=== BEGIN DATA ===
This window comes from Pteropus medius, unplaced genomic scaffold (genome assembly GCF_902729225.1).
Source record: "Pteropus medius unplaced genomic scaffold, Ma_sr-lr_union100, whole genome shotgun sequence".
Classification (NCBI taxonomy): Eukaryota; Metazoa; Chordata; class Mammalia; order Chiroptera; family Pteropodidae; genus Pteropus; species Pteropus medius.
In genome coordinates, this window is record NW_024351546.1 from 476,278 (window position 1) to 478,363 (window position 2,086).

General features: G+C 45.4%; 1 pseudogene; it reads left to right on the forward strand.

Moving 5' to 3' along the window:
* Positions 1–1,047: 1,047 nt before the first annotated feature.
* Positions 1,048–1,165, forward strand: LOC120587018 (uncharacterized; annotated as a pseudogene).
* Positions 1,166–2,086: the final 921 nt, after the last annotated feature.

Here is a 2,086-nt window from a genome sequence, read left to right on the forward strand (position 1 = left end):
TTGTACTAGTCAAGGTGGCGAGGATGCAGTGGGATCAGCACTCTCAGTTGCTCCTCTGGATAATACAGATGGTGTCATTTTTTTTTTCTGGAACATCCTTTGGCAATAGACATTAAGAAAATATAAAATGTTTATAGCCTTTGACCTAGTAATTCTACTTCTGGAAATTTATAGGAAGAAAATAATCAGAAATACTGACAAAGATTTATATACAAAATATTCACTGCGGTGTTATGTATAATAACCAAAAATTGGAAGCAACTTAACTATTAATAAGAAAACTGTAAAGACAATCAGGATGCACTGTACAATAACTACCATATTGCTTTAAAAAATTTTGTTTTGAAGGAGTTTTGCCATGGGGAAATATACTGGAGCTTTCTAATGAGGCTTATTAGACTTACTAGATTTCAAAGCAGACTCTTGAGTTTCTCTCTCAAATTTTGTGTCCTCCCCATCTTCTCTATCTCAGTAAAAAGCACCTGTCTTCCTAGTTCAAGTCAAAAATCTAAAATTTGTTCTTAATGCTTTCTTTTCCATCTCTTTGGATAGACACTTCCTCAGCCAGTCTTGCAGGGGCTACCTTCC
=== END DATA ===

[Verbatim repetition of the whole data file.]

This window comes from Pteropus medius, unplaced genomic scaffold (genome assembly GCF_902729225.1).
Source record: "Pteropus medius unplaced genomic scaffold, Ma_sr-lr_union100, whole genome shotgun sequence".
Classification (NCBI taxonomy): Eukaryota; Metazoa; Chordata; class Mammalia; order Chiroptera; family Pteropodidae; genus Pteropus; species Pteropus medius.
In genome coordinates, this window is record NW_024351546.1 from 476,278 (window position 1) to 478,363 (window position 2,086).

General features: G+C 45.4%; 1 pseudogene; it reads left to right on the forward strand.

Moving 5' to 3' along the window:
* Positions 1–1,047: 1,047 nt before the first annotated feature.
* Positions 1,048–1,165, forward strand: LOC120587018 (uncharacterized; annotated as a pseudogene).
* Positions 1,166–2,086: the final 921 nt, after the last annotated feature.

Here is a 2,086-nt window from a genome sequence, read left to right on the forward strand (position 1 = left end):
TTGTACTAGTCAAGGTGGCGAGGATGCAGTGGGATCAGCACTCTCAGTTGCTCCTCTGGATAATACAGATGGTGTCATTTTTTTTTTCTGGAACATCCTTTGGCAATAGACATTAAGAAAATATAAAATGTTTATAGCCTTTGACCTAGTAATTCTACTTCTGGAAATTTATAGGAAGAAAATAATCAGAAATACTGACAAAGATTTATATACAAAATATTCACTGCGGTGTTATGTATAATAACCAAAAATTGGAAGCAACTTAACTATTAATAAGAAAACTGTAAAGACAATCAGGATGCACTGTACAATAACTACCATATTGCTTTAAAAAATTTTGTTTTGAAGGAGTTTTGCCATGGGGAAATATACTGGAGCTTTCTAATGAGGCTTATTAGACTTACTAGATTTCAAAGCAGACTCTTGAGTTTCTCTCTCAAATTTTGTGTCCTCCCCATCTTCTCTATCTCAGTAAAAAGCACCTGTCTTCCTAGTTCAAGTCAAAAATCTAAAATTTGTTCTTAATGCTTTCTTTTCCATCTCTTTGGATAGACACTTCCTCAGCCAGTCTTGCAGGGGCTACCTTCC